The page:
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AHA Member Spotlight: Sara Patenaude

Matthew Keough | Dec 19, 2019

Sara Patenaude is a project manager for a nonprofit affordable housing developer at Tapestry Development Group. She lives in Atlanta, Georgia, and has been a member since 2012.

Twitter: @sdpatenaude

Sara Patenaude

Alma maters: BA (history and English), Northern Kentucky University, 2009; MA (history), University of Maryland, Baltimore County, 2011; PhD (history), Georgia State University, 2018

Fields of interest: urban, housing, planning, policy

Describe your career path. What led you to where you are today?

I entered my doctoral program knowing that I wanted to work outside academia. At the time, I assumed I would continue working in museums. However, as my dissertation on public housing in Baltimore shifted from a very public history-focused study of community to a more planning-related study of housing policy I realized my career interests had shifted as well. In addition to my doctorate, I decided to complete a graduate certificate in planning and economic development to help bridge the gap between my historical knowledge and practical skills. 

While finishing my PhD, I first took an internship working for a small town in metro Atlanta, working on projects for the city manager and economic development departments. I then had the opportunity to work for a real estate and economic development consulting firm advising communities and developers on city planning-and policy-related decisions. This summer, I moved from advising real estate developers to being one myself when I started my current role as a project manager for a nonprofit affordable housing developer. I love that I am able to bring a deep perspective on the decisions we made around affordable housing in the past to policy discussions related to today's affordable housing needs, and that my work directly impacts families who need an affordable place to call home.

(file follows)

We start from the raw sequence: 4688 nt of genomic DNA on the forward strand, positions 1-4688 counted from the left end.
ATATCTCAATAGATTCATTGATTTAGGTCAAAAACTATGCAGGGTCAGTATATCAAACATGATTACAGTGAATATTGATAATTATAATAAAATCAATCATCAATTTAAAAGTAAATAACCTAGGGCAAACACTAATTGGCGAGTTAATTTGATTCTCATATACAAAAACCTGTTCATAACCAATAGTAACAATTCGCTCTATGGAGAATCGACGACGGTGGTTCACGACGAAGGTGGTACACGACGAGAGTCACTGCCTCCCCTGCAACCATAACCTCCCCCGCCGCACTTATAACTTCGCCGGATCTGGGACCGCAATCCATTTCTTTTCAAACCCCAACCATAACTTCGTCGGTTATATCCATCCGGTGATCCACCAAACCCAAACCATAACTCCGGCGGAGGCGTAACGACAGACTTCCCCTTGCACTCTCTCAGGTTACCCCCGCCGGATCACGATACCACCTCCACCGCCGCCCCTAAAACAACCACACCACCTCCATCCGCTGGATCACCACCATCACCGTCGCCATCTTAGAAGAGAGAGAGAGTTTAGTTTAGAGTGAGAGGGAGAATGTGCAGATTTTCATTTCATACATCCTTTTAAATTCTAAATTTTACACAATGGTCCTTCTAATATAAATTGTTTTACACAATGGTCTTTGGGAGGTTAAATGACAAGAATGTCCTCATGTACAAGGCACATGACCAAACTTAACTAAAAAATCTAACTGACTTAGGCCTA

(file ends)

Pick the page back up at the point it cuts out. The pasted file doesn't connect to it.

What do you like the most about where you live and work?

Atlanta is in the midst of rapid change and is poised for enormous growth in the coming years. At the same time, the city is grappling with its long history of racial segregation and the lingering effects of racist systems and policies. The result is widespread gentrification and displacement. Even beyond housing, I am able to bring my historical knowledge and training to bear on conversations every day in Atlanta. I see it as every historian's responsibility to contextualize our current events in the light of past policies, and plainly call out long-standing injustices so they can be corrected.

What projects are you currently working on?

My firm develops and maintains multifamily rental housing that is affordable to families, seniors, and people with disabilities; right now we are working on developments in several communities across Georgia. I am also involved in two major policy initiatives dedicated to bringing additional affordable housing to metro Atlanta-HouseATL (https://houseatl.org) and CATLYST (https://atlantaregional.org/atlanta-region/CATLYST). I am still keeping one foot in academia, and am currently considering how to adapt my dissertation into a publication while beginning new research into Atlanta history.

Is there an article, book, movie, blog etc. that you could recommend to fellow AHA members?

Atlanta Studies (https://www.atlantastudies.org/) is an incredible example of how publicly informed scholarship from across humanities disciplines can bridge academic and popular audiences. I highly recommend it to any scholars who are interested in making rigorous academic research accessible to the public.

What do you value most about the history discipline?

Historical training opens your eyes to the roots of systems and processes that others take for granted. By looking back at how those systems were created, we can begin to consider how we can unmake and remake them as needed to help better our society.

Why is membership in the AHA important to you?

There is no substitute to the AHA for its vast umbrella over the historical profession. While I love my subfield's organization, it is the AHA that is able to provide news and information from across the discipline. I also deeply appreciate the AHA's work on career diversity, and consider my membership a way of showing that appreciation.


AHA members are involved in all fields of history, with wide-ranging specializations, interests, and areas of employment. To recognize our talented and eclectic membership, Perspectives Daily features a regular AHA Member Spotlight series.


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